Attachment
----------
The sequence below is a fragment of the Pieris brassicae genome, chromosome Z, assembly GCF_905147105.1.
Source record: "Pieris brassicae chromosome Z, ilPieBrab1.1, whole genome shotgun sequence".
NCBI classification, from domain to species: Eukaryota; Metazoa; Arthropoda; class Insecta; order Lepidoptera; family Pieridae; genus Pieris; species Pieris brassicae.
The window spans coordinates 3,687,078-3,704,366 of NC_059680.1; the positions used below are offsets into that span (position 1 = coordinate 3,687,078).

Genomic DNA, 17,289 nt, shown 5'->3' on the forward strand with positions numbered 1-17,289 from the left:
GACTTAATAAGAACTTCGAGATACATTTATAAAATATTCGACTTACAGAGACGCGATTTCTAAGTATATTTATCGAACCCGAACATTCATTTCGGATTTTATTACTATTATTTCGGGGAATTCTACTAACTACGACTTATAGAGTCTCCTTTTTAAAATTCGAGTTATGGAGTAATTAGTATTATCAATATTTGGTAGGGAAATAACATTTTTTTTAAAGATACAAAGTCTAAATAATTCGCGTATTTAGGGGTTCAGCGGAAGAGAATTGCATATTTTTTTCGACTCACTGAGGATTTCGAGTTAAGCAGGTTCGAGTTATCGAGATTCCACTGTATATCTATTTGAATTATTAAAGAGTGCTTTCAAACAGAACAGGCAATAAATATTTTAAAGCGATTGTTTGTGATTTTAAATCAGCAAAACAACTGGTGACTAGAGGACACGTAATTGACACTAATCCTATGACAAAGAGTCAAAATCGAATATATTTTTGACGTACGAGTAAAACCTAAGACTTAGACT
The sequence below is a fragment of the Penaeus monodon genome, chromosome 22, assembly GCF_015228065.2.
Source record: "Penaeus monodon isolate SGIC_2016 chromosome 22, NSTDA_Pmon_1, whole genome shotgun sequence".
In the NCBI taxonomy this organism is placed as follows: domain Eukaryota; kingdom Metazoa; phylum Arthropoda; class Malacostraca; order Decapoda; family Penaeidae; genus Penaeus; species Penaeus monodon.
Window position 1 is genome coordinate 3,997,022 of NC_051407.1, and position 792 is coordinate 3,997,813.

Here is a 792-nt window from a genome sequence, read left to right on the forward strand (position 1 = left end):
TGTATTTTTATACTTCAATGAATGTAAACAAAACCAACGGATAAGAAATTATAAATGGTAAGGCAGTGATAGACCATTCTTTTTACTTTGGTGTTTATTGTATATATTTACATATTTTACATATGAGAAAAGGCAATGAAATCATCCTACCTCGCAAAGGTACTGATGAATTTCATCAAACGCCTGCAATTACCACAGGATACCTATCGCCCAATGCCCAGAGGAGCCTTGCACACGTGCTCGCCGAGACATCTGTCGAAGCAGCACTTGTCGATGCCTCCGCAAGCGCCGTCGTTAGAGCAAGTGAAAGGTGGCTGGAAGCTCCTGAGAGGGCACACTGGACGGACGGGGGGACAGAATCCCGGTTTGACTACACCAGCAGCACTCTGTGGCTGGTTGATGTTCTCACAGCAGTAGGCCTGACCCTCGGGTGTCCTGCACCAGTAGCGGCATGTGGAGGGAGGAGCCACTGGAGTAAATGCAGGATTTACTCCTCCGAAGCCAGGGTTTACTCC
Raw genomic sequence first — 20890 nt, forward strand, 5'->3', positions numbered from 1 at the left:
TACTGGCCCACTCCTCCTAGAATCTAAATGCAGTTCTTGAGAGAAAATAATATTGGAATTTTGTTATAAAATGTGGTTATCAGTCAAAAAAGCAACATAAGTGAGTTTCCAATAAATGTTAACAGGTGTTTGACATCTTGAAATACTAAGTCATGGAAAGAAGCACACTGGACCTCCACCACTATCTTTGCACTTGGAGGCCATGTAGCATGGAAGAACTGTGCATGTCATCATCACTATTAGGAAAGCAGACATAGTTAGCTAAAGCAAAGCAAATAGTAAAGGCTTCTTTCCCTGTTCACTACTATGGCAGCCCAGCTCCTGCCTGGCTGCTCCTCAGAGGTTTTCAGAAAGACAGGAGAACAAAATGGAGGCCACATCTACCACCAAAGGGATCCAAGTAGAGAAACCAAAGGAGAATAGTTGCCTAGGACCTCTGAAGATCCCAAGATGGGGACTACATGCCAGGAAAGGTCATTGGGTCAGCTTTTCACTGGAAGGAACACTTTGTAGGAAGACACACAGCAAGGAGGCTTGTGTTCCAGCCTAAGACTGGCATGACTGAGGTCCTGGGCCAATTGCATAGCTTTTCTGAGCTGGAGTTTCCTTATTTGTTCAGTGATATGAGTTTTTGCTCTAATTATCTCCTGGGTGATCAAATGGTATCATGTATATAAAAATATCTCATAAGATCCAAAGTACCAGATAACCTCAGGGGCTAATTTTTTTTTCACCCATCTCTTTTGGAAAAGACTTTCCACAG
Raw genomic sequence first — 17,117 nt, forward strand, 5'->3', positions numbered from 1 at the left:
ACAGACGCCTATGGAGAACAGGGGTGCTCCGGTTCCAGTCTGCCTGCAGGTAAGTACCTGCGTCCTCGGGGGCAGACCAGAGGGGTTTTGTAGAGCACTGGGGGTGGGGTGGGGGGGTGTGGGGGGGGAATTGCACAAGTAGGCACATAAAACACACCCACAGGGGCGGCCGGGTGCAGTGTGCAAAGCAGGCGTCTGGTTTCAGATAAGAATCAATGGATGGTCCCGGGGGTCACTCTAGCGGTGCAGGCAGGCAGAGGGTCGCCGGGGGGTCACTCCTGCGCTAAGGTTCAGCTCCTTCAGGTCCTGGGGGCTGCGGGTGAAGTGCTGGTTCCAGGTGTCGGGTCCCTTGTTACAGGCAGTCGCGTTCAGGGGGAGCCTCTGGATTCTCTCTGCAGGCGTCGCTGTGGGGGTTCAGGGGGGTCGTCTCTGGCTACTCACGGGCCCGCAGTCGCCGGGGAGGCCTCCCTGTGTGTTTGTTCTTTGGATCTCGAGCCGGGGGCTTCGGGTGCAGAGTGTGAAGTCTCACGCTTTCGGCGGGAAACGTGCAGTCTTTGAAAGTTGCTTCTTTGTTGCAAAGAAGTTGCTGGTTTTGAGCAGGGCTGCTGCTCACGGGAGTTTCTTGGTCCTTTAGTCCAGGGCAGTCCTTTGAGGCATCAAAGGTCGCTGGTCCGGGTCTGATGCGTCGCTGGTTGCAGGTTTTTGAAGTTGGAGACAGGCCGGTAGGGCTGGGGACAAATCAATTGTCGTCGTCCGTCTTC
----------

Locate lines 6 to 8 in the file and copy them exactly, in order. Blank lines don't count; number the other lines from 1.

GACTTAATAAGAACTTCGAGATACATTTATAAAATATTCGACTTACAGAGACGCGATTTCTAAGTATATTTATCGAACCCGAACATTCATTTCGGATTTTATTACTATTATTTCGGGGAATTCTACTAACTACGACTTATAGAGTCTCCTTTTTAAAATTCGAGTTATGGAGTAATTAGTATTATCAATATTTGGTAGGGAAATAACATTTTTTTTAAAGATACAAAGTCTAAATAATTCGCGTATTTAGGGGTTCAGCGGAAGAGAATTGCATATTTTTTTCGACTCACTGAGGATTTCGAGTTAAGCAGGTTCGAGTTATCGAGATTCCACTGTATATCTATTTGAATTATTAAAGAGTGCTTTCAAACAGAACAGGCAATAAATATTTTAAAGCGATTGTTTGTGATTTTAAATCAGCAAAACAACTGGTGACTAGAGGACACGTAATTGACACTAATCCTATGACAAAGAGTCAAAATCGAATATATTTTTGACGTACGAGTAAAACCTAAGACTTAGACT
The sequence below is a fragment of the Penaeus monodon genome, chromosome 22, assembly GCF_015228065.2.
Source record: "Penaeus monodon isolate SGIC_2016 chromosome 22, NSTDA_Pmon_1, whole genome shotgun sequence".